In my first and second blog posts of this three-part series on robotic process automation (RPA) from a practitioner’s perspective, I wrote about how an enterprise strategy can make an RPA strategy bulletproof and about the new responsibilities RPA introduces to enterprise IT teams.
Those blogs covered a lot of the ground needed to position an enterprise RPA implementation for success, but there is one more critical piece required to complete the picture: a methodology for RPA implementation at enterprise scale. That’s what I’ll talk about here.
Many RPA implementations are small, affecting just one or two processes. Ultimately, once an organization’s leaders are comfortable with it, it can grow into a strategic initiative that touches almost every part of the mission.
The combination of significant demand and the urge to reduce operational expenditures can result in inadequately designed implementations that need constant care or are short-lived. Without appropriate governance, such projects can suffer from lack of accountability and operational overhead that call into question the return on investment and the viability of the technology. Further complicating matters, enterprises may decentralize RPA project governance, leading to multiple centers of implementation, duplication of effort, and unnecessary technology investments. Even with a well-developed RPA strategy, the lack of a methodology to deliver RPA across the enterprise can result in failed implementations.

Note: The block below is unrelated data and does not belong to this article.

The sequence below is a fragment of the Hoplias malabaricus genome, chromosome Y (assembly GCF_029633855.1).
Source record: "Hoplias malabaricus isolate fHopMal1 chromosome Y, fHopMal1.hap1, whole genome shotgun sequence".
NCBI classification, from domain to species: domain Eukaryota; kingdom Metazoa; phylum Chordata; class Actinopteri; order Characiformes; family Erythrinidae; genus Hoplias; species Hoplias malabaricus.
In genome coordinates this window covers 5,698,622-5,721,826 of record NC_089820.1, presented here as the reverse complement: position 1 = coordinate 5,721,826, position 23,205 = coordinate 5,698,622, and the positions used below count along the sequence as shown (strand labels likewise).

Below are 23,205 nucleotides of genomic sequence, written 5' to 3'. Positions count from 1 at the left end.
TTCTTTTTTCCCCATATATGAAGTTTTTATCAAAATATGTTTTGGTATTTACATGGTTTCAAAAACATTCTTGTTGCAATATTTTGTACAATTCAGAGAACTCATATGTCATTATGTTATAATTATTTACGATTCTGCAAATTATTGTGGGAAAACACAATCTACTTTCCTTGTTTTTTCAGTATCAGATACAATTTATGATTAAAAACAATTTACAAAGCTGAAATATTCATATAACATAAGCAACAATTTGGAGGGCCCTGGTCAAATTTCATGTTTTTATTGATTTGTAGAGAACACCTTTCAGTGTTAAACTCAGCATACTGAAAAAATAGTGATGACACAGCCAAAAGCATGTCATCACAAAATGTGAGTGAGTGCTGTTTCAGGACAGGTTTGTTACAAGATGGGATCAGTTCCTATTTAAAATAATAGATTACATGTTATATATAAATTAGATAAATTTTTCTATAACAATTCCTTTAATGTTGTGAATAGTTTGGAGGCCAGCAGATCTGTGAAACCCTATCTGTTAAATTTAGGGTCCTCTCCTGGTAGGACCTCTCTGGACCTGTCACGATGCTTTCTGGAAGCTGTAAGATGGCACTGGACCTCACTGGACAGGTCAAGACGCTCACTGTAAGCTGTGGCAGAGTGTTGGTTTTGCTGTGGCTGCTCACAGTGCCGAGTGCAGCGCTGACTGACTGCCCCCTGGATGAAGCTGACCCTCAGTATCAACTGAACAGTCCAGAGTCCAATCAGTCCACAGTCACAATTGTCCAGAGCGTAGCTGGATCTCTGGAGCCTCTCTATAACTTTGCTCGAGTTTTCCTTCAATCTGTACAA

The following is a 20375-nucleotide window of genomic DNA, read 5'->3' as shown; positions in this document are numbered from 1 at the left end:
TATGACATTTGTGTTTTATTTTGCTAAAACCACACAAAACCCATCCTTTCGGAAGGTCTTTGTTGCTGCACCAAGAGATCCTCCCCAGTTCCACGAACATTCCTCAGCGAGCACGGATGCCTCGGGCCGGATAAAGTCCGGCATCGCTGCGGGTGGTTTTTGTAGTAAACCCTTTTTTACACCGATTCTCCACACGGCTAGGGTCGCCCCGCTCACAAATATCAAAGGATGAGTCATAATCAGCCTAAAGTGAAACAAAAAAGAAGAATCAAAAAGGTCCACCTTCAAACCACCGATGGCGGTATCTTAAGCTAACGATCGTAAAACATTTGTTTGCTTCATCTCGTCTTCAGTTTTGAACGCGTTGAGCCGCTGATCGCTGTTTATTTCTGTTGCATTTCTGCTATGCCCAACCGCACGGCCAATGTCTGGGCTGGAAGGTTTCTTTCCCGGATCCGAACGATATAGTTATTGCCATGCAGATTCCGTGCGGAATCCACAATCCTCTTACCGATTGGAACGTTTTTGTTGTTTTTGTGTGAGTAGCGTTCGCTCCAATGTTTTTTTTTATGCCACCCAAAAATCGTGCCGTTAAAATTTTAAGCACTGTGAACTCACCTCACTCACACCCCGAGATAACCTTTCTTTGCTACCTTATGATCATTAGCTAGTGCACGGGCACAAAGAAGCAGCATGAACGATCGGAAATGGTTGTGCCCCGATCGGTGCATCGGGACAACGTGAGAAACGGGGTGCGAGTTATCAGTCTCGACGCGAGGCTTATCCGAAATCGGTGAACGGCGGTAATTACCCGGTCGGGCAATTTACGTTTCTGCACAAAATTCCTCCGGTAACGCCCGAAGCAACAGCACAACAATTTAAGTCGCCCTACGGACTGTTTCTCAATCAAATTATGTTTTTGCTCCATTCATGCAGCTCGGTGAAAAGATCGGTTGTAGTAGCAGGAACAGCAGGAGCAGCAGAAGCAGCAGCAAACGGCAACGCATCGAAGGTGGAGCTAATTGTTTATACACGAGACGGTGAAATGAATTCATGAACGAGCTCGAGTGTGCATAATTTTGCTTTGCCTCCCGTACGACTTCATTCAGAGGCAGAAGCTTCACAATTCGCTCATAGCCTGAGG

An enterprise RPA strategy demands an enterprise-ready implementation methodology. In my first post in this series, I recommended an implementation methodology focused on the Robotic Operations Center (ROC)—a unified approach to achieve strategic outcomes with automation at scale. The ROC includes experts who design and develop RPA as well as operational personnel who manage the RPA platform and automations deployed to the platform. The ROC is supported as required by enterprise subject matter experts (SMEs) from business mission and IT areas. They support RPA implementations throughout the lifecycle, not just in the design stage.
Here are five reasons enterprises should apply the ROC-based approach as their RPA implementation methodology:
1. Increase ROI through RPA expertise: Consistent implementation practices across an enterprise and centralization of investment are essential to achieve anticipated ROI. The ROC provides this necessary consistency and centralization. Enterprises typically experience high demand for RPA after initial successful pilots. The ROC is scalable to the needs of the enterprise and can be staffed to accommodate increasing enterprise demand for RPA.
2. Centralize backlog prioritization: An enterprise RPA strategy enables implementation across lines of business. With global operations, RPA may be implemented across geographies. Often, RPA scenarios are evaluated at the unit and geographic location where business SMEs are accessible, which can lead unintentionally to distributed RPA implementations and high overall costs. The ROC encourages creation of a centralized backlog of RPA scenarios collected from assessments across lines of business and geographies. This backlog is prioritized by business owners with a view toward mission excellence across the enterprise. With an enterprise view, the organization can size the ROC for economies of scale. ROI calculations become tangible, so expectations can be met or exceeded, in both productivity gains and quality of business operations.